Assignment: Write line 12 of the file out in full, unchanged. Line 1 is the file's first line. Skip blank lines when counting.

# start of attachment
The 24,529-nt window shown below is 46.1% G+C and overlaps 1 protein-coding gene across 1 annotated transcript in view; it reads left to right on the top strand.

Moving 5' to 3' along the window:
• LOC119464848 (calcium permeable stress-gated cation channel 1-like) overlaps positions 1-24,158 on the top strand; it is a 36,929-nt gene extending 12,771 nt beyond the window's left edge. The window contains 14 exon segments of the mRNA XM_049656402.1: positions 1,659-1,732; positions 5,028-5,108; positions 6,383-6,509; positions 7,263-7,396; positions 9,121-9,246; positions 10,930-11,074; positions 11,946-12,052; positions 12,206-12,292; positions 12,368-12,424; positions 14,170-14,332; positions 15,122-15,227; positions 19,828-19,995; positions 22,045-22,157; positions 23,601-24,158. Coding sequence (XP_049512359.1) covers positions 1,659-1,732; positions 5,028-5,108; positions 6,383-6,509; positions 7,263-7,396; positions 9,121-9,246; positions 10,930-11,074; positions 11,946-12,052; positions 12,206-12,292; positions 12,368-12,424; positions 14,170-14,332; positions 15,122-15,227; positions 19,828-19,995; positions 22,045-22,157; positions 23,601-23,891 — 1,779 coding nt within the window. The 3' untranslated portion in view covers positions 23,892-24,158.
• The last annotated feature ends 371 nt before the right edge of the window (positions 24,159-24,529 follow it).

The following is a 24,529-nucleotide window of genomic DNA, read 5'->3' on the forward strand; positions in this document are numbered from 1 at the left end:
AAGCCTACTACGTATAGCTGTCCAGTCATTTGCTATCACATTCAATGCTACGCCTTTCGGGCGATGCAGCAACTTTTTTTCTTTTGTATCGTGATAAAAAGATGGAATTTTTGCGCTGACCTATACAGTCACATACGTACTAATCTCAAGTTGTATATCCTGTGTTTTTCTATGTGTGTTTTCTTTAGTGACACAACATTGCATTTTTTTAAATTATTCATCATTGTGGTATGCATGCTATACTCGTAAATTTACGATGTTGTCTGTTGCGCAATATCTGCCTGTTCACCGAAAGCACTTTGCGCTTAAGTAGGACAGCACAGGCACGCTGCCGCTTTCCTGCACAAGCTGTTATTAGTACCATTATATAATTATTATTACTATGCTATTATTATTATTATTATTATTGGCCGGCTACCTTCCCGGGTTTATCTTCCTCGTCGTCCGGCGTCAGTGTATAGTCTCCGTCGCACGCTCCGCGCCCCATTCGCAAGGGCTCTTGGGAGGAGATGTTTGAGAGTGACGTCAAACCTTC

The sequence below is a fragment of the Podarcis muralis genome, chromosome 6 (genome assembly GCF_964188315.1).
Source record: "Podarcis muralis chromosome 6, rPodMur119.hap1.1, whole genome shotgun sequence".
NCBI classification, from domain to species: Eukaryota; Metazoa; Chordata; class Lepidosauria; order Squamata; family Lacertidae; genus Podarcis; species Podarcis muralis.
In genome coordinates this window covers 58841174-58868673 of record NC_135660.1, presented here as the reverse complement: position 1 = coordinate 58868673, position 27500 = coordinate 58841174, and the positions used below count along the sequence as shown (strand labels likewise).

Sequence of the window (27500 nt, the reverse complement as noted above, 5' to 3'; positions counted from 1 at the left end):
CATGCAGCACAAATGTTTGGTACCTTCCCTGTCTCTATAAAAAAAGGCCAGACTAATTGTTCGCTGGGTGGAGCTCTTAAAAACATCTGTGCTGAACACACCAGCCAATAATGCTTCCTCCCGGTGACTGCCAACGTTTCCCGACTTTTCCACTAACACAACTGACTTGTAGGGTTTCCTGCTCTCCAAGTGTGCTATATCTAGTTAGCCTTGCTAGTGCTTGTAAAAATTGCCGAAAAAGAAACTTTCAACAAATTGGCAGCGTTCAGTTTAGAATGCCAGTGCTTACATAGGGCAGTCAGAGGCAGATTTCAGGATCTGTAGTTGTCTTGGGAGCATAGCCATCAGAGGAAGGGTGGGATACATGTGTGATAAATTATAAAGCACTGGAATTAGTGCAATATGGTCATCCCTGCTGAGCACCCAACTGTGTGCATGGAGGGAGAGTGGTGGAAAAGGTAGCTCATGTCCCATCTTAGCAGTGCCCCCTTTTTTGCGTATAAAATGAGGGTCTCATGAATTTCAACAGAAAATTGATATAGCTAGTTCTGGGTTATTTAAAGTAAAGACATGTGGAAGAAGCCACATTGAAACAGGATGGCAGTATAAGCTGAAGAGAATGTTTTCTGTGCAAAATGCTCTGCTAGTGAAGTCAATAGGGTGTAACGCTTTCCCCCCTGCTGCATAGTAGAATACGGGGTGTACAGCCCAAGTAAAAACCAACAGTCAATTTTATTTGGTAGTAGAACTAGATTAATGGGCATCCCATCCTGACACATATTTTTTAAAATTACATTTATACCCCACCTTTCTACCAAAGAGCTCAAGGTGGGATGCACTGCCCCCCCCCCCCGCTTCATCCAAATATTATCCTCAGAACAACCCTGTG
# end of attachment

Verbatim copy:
CATGCAGCACAAATGTTTGGTACCTTCCCTGTCTCTATAAAAAAAGGCCAGACTAATTGTTCGCTGGGTGGAGCTCTTAAAAACATCTGTGCTGAACACACCAGCCAATAATGCTTCCTCCCGGTGACTGCCAACGTTTCCCGACTTTTCCACTAACACAACTGACTTGTAGGGTTTCCTGCTCTCCAAGTGTGCTATATCTAGTTAGCCTTGCTAGTGCTTGTAAAAATTGCCGAAAAAGAAACTTTCAACAAATTGGCAGCGTTCAGTTTAGAATGCCAGTGCTTACATAGGGCAGTCAGAGGCAGATTTCAGGATCTGTAGTTGTCTTGGGAGCATAGCCATCAGAGGAAGGGTGGGATACATGTGTGATAAATTATAAAGCACTGGAATTAGTGCAATATGGTCATCCCTGCTGAGCACCCAACTGTGTGCATGGAGGGAGAGTGGTGGAAAAGGTAGCTCATGTCCCATCTTAGCAGTGCCCCCTTTTTTGCGTATAAAATGAGGGTCTCATGAATTTCAACAGAAAATTGATATAGCTAGTTCTGGGTTATTTAAAGTAAAGACATGTGGAAGAAGCCACATTGAAACAGGATGGCAGTATAAGCTGAAGAGAATGTTTTCTGTGCAAAATGCTCTGCTAGTGAAGTCAATAGGGTGTAACGCTTTCCCCCCTGCTGCATAGTAGAATACGGGGTGTACAGCCCAAGTAAAAACCAACAGTCAATTTTATTTGGTAGTAGAACTAGATTAATGGGCATCCCATCCTGACACATATTTTTTAAAATTACATTTATACCCCACCTTTCTACCAAAGAGCTCAAGGTGGGATGCACTGCCCCCCCCCCCCGCTTCATCCAAATATTATCCTCAGAACAACCCTGTG